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COVID-19 cases in B.C. schools worry parents despite Dr. Henry's reassurances

Last Updated Oct 5, 2020 at 11:16 pm PST

FILE -- Personal protection equipment is seen on the teacher's desk in classroom in preparation for the new school year at the Willingdon Elementary School in Montreal, on Wednesday, August 26, 2020. THE CANADIAN PRESS/Paul Chiasson
Summary

Parents say they still aren't getting the information they need about COVID-19 cases in schools

An open letter to public health officials demanding more stringent school protocols got 1,000 signatures in mere hours

Dr. Bonnie Henry says families are getting the information they need, contact-tracing is working as it should

VICTORIA (NEWS 1130) — The calls for public health to give more information about COVID-19 cases in classrooms are getting louder.

While the Provincial Health Officer insists parents are getting the information they need, some parents disagree.

Tom Beattie says he knows this frustration first-hand.

His second grader has the virus and the whole family now isolating. Beattie’s son’s class at Caulfeild Elementary has a cluster of cases that’s lead to all the kids being kept home.

Beattie says he keeps hearing health officials citing privacy as a reason to hold back information from parents and teachers.  But he says this isn’t just a personal health matter, it’s a pandemic.

“The total lack of transparency is completely unacceptable because people can’t make informed decisions and it’s a real problem,” he says.

Even though his child is at the centre of the West Vancouver school’s cluster, he says parents were mostly left in the dark.

“What should have happened is an immediate release of how many kids in which classes or which grades had it,” he adds.

In a public health briefing Monday, Dr. Bonnie Henry says she understands parents concerns and hears the frustration.

“I actually think parents are getting the whole picture. As I said, the public health teams on the ground are working with every school, every school community. Every parent who needs to know has that information and what we post publicly is every single exposure event,” Henry explains.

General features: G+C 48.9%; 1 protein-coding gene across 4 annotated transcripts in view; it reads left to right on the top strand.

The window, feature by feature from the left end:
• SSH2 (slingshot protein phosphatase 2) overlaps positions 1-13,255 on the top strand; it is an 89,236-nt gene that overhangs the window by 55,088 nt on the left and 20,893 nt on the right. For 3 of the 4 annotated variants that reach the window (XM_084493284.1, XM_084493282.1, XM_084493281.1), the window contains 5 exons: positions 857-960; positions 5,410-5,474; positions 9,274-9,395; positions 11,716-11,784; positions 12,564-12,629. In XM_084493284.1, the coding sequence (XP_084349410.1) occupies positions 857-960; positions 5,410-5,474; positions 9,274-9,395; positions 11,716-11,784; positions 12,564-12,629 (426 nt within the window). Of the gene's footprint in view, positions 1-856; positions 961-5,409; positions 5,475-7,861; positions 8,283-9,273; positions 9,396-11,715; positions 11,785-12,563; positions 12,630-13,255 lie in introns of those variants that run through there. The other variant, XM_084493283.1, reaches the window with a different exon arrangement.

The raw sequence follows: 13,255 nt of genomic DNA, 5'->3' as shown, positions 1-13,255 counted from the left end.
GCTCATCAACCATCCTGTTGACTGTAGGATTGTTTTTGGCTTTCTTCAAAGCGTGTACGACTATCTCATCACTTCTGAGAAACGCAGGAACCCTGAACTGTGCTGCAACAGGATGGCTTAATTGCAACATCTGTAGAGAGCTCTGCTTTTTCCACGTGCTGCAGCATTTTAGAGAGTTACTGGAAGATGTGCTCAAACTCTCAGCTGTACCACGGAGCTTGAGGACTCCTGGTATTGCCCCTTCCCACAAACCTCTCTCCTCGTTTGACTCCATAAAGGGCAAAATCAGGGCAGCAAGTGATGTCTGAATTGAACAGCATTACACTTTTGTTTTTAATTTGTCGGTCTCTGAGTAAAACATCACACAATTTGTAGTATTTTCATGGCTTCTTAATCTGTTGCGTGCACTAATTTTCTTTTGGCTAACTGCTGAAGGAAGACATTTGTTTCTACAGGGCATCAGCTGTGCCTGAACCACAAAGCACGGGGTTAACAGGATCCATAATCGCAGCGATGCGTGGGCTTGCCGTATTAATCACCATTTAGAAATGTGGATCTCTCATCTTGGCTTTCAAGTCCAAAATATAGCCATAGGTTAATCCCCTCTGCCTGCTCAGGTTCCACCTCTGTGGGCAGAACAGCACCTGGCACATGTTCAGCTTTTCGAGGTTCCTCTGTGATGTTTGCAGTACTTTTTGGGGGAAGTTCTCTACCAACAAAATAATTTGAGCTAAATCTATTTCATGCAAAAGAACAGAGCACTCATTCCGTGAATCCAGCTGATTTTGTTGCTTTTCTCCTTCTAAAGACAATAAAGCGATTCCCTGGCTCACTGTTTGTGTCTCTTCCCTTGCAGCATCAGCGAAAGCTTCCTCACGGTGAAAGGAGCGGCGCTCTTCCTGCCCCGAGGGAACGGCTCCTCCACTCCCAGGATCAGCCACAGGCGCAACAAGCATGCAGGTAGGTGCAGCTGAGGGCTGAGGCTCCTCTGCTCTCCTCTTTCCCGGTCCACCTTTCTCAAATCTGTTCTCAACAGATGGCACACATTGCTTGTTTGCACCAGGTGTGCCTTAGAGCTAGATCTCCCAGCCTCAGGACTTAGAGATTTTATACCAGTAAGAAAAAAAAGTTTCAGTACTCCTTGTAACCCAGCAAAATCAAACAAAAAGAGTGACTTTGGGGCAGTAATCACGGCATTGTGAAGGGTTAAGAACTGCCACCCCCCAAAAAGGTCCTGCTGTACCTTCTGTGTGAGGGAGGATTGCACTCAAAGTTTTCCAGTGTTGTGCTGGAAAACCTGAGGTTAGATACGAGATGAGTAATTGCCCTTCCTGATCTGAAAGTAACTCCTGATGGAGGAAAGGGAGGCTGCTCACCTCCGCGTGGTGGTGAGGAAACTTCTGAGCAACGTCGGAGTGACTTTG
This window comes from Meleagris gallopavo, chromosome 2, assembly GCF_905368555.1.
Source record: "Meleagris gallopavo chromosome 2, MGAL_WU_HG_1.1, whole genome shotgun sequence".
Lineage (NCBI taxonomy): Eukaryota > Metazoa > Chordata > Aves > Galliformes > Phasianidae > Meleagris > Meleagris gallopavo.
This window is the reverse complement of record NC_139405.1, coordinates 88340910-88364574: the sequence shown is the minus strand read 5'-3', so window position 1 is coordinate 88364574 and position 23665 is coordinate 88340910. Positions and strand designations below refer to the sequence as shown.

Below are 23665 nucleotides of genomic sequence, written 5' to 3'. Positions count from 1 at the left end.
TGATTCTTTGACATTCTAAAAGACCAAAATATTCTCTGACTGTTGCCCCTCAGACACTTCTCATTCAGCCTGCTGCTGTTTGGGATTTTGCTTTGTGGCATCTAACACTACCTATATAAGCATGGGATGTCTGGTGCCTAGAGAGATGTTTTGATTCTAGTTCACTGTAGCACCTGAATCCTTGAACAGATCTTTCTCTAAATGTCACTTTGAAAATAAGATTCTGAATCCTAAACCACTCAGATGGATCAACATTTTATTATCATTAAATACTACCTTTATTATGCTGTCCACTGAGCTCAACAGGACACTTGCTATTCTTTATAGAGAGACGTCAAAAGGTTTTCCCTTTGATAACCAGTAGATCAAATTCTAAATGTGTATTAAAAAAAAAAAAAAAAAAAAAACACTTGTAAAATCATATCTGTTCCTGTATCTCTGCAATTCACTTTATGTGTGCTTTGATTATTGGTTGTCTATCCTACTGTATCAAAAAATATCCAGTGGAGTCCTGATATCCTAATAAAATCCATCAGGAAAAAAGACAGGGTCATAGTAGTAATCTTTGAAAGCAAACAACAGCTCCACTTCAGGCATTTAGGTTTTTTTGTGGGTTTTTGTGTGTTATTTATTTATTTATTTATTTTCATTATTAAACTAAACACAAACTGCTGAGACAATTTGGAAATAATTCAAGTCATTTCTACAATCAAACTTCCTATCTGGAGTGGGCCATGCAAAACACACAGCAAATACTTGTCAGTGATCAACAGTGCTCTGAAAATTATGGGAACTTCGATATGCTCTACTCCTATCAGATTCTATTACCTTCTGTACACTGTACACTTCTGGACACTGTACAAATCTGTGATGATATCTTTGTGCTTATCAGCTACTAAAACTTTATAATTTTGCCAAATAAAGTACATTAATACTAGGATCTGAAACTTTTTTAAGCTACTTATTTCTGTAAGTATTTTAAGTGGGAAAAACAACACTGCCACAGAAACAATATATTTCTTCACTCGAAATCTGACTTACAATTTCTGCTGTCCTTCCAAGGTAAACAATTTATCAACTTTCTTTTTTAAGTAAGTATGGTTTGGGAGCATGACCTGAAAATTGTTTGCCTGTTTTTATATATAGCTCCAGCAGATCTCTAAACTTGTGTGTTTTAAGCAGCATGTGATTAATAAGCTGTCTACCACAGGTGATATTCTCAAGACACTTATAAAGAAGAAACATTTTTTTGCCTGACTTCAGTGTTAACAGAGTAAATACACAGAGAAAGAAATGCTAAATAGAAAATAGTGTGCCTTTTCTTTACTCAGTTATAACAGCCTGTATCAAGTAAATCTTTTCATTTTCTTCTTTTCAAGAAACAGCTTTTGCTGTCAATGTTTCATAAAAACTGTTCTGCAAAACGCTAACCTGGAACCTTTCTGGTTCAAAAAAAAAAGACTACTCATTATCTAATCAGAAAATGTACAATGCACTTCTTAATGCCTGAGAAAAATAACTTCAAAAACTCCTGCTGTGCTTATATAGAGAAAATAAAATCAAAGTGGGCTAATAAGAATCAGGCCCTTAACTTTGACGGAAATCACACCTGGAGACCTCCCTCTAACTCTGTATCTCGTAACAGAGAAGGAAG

“That was the concern, that there was some of these events were not being publicly posted. And I can clarify that that communication glitch has been solved.”

Henry says there are 2,000 schools in the province, and exposure warnings have only been issued for a small number of those.

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For parent, Shannon Rickman, that’s not enough.

Neither of her children’s schools have had COVID-19 exposures yet but she says seeing the lack of details provided in exposure warnings is eroding her trust. She wants to at least see public health share the number of cases at each school. Ideally, she says, notices would provide Details about how many cases have been identified among students and how many among staff.

“If they’re asking us to trust them with our children, they need to trust us with complete and accurate information,” she says.

Rickman says she’s not at all confident families are getting the information they need to make informed decisions.

“I’m not looking for an excuse to pull my kids out of school, but when you are being told things are one way and you’re seeing it as another way — it looks like we are being lied to,” she says.

Dr. Henry says there needs to be a balance between what people what to hear and can be made public. She want parents to have confidence those who need to know do, and that contact tracing are working effectively.

“The priority for the public health teams, of course, is to notify those students, staff, teachers who were close contacts of that exposure event, and to make sure that the school community is aware that we are making sure that everyone who has been exposed is notified.”

Vancouver Coastal Health faced criticism for failing to publicly post all school exposures during the first few weeks of classes.

That issue appears to be rectified and Dr. Henry is assuring British Columbians that all health authorities have since been publishing notices about every school exposure.

The West Vancouver mom running a Facebook group where parents share information about COVID-19 cases in schools in the community has penned an open letter to Henry and Vancouver Coastal Health’s top doctor Patricia Daly asking for more transparency.

The letter gained nearly one thousand signatures within hours.

It asks for two significant changes to current protocols when it comes to who is and is not ordered to self-isolate.

First, it asks for self-isolation to be mandatory for the entire cohort as soon as a positive case is identified.

“Instead of waiting for contact tracing to identify which close contacts need to self-isolate, notify parents and teachers immediately and require the entire cohort self-isolate and have contact tracing identify which students are able to return to class,” it reads.

Next, it asks that any school-aged siblings of children who have been asked to self-isolate also be required to stay home.

“Your plan to have a full return to school relies on parents trusting your system will keep their children safe,” the letter reads.

“Start rebuilding that trust by giving us the transparency and more stringent safety protocols as outlined above.”